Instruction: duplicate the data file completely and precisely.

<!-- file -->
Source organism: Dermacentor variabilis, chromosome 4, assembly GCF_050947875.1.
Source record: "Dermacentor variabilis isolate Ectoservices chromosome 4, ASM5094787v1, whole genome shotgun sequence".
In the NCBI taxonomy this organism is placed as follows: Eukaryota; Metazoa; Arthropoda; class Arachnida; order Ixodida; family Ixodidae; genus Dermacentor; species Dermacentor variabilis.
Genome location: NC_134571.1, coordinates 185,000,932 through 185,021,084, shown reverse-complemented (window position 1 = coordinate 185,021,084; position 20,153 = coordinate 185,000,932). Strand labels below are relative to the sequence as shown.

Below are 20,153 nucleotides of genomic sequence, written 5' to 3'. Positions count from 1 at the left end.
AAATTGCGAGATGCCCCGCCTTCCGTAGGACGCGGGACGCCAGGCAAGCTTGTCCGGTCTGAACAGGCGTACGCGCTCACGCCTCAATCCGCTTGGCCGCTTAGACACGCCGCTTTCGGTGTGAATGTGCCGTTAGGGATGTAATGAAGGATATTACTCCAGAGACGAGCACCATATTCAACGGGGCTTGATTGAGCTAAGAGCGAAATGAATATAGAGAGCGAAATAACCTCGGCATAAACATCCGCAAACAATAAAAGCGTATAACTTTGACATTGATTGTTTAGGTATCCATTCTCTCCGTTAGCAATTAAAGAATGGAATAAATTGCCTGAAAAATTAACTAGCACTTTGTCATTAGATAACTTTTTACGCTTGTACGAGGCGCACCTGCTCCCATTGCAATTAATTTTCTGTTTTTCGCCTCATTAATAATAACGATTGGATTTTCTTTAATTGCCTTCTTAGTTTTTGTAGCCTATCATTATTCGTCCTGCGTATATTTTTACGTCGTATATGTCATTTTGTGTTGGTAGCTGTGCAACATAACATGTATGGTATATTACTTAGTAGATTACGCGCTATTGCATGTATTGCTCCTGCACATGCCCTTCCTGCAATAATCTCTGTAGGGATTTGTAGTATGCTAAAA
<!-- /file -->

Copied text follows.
Source organism: Dermacentor variabilis, chromosome 4, assembly GCF_050947875.1.
Source record: "Dermacentor variabilis isolate Ectoservices chromosome 4, ASM5094787v1, whole genome shotgun sequence".
In the NCBI taxonomy this organism is placed as follows: Eukaryota; Metazoa; Arthropoda; class Arachnida; order Ixodida; family Ixodidae; genus Dermacentor; species Dermacentor variabilis.
Genome location: NC_134571.1, coordinates 185,000,932 through 185,021,084, shown reverse-complemented (window position 1 = coordinate 185,021,084; position 20,153 = coordinate 185,000,932). Strand labels below are relative to the sequence as shown.

Below are 20,153 nucleotides of genomic sequence, written 5' to 3'. Positions count from 1 at the left end.
AAATTGCGAGATGCCCCGCCTTCCGTAGGACGCGGGACGCCAGGCAAGCTTGTCCGGTCTGAACAGGCGTACGCGCTCACGCCTCAATCCGCTTGGCCGCTTAGACACGCCGCTTTCGGTGTGAATGTGCCGTTAGGGATGTAATGAAGGATATTACTCCAGAGACGAGCACCATATTCAACGGGGCTTGATTGAGCTAAGAGCGAAATGAATATAGAGAGCGAAATAACCTCGGCATAAACATCCGCAAACAATAAAAGCGTATAACTTTGACATTGATTGTTTAGGTATCCATTCTCTCCGTTAGCAATTAAAGAATGGAATAAATTGCCTGAAAAATTAACTAGCACTTTGTCATTAGATAACTTTTTACGCTTGTACGAGGCGCACCTGCTCCCATTGCAATTAATTTTCTGTTTTTCGCCTCATTAATAATAACGATTGGATTTTCTTTAATTGCCTTCTTAGTTTTTGTAGCCTATCATTATTCGTCCTGCGTATATTTTTACGTCGTATATGTCATTTTGTGTTGGTAGCTGTGCAACATAACATGTATGGTATATTACTTAGTAGATTACGCGCTATTGCATGTATTGCTCCTGCACATGCCCTTCCTGCAATAATCTCTGTAGGGATTTGTAGTATGCTAAAA